CMOS sensor (as used in Leica CL, Leica T/TL/TL2, Leica M 240, Leica M Monochrom Typ 246, Leica S Typ 007, Leica SL, Leica Q, Leica Q2, Leica M10, Leica X, Leica D-Lux, etc.) = (Complimentary Metal Oxide Semiconductor) chips use transistors at each pixel to move the charge through traditional wires. This offers flexibility because each pixel is treated individually. Traditional manufacturing processes are used to make CMOS. It's the same as creating microchips. Because they're easier to produce, CMOS sensors are cheaper than CCD sensors. CMOS allow Live View and use less energy than CCD.
Contrast - The degree of difference between tones in a picture. Latin contra- ‘against’ + stare ‘stand.’
CS = Central Shutter = As in the Leica S lenses for the Leica S where a shutter is located in the lens itself. In most cameras there is a shutter curtain just in front of the sensor, and in SLR (Single Lens Reflex) cameras there is also a mirror in front of the shutter curtain.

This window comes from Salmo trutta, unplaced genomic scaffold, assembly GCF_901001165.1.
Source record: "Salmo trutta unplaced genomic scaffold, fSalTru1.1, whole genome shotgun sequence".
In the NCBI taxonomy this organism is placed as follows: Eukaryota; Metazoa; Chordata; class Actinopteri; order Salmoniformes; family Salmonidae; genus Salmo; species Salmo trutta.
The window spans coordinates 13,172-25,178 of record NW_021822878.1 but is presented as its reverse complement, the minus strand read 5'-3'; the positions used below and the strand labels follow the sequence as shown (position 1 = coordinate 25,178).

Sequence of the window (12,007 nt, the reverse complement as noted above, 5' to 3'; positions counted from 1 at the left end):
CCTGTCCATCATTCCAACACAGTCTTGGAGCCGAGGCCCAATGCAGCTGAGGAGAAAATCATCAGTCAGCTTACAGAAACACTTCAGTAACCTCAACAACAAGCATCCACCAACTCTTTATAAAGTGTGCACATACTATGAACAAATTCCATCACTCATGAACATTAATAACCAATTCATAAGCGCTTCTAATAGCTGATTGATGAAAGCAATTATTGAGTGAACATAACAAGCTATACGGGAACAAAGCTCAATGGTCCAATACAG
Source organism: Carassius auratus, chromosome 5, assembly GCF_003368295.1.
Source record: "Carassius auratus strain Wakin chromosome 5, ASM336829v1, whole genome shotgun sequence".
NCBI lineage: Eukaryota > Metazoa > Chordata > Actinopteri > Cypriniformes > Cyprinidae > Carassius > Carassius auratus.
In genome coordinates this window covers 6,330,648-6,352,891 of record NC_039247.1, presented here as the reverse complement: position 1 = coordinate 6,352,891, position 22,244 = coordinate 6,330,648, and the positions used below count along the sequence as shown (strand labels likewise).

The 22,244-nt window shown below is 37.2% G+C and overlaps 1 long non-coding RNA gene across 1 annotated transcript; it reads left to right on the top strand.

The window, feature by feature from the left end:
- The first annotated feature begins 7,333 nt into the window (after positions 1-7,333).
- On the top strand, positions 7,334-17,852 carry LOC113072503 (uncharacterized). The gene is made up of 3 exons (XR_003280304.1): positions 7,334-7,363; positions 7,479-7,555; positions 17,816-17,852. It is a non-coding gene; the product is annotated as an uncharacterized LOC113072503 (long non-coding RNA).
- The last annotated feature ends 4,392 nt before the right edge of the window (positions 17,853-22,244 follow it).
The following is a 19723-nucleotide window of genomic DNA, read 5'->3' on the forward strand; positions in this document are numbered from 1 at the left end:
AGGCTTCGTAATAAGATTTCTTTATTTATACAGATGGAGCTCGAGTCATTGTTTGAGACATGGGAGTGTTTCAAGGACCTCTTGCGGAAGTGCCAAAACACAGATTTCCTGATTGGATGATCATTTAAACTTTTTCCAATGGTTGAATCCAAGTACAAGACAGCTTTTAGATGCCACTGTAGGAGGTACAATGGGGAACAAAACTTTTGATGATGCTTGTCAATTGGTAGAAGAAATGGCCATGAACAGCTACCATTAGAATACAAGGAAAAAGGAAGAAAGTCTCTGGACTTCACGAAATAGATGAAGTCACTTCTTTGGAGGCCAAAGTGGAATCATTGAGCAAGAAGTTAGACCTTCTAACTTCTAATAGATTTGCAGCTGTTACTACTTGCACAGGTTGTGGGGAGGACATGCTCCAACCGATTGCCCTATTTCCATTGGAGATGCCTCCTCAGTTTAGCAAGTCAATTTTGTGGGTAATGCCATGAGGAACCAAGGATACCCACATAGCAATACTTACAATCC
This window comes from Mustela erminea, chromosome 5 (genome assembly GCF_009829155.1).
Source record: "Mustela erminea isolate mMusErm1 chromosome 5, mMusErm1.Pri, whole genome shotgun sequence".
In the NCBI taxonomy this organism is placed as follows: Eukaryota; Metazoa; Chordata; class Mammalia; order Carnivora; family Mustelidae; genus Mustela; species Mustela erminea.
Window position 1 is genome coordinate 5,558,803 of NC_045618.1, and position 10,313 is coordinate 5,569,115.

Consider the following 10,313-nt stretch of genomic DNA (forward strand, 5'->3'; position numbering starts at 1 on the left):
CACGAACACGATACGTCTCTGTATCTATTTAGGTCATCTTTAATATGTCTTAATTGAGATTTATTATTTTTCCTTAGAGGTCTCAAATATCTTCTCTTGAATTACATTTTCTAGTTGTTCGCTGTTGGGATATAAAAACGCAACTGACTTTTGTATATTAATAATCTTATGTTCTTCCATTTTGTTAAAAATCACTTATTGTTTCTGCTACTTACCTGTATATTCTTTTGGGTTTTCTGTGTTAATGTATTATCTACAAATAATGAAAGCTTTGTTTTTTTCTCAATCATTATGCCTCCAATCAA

In the Leica Q and Leica Digilux 2 the shutter is in the lens which makes the camera mirrorless as well as very quiet because there is not a metal shutter curtain going up and down in front of the sensor.
Depth - Distance between front and back. Distance from viewer and object.
Digital Zoom = Refers to zooming in on a scene digitally. All that happens is that the camera zooms into the area of the sensor and records only that. The quality will be less as it's a smaller part of the same recording. Zoom is originally used for an optical zoom lens where optics move inside the lens so as to enlarge the subject optically. This does not reduce the image quality/resolution the same way as digital zoom does. Generally, digital zoom can be performed on any picture later in the computer as it's in essence simply a crop.
In the Leica QDigital Zoom refers to the possibility to change the crop from 28mm to 35mm or 50mm (and for the Leica Q2, 75mm as well). Choosing a different "digital zoom" simply shows frame lines for the chosen focal length in the EVF and in the final image (that is in fact the full 28mm frame), there is a pre-selected crop for the chosen frame when you open the image in Lightroom or Capture One Pro.
Digital Shutter = A digital shutter is simply "turning on/off the recording of the sensor. In the "old days" this had to be done with an actual mechanical shutter curtain; a metal curtain in front of the sensor (or film) that goes up for 1/125th of a second, for example. In the Leica TL2, there is a mechanical shutter curtain from 30 sec. to 1/4000 shutter times, and digital shutter from 1/4100 to 1/40,000 shutter times.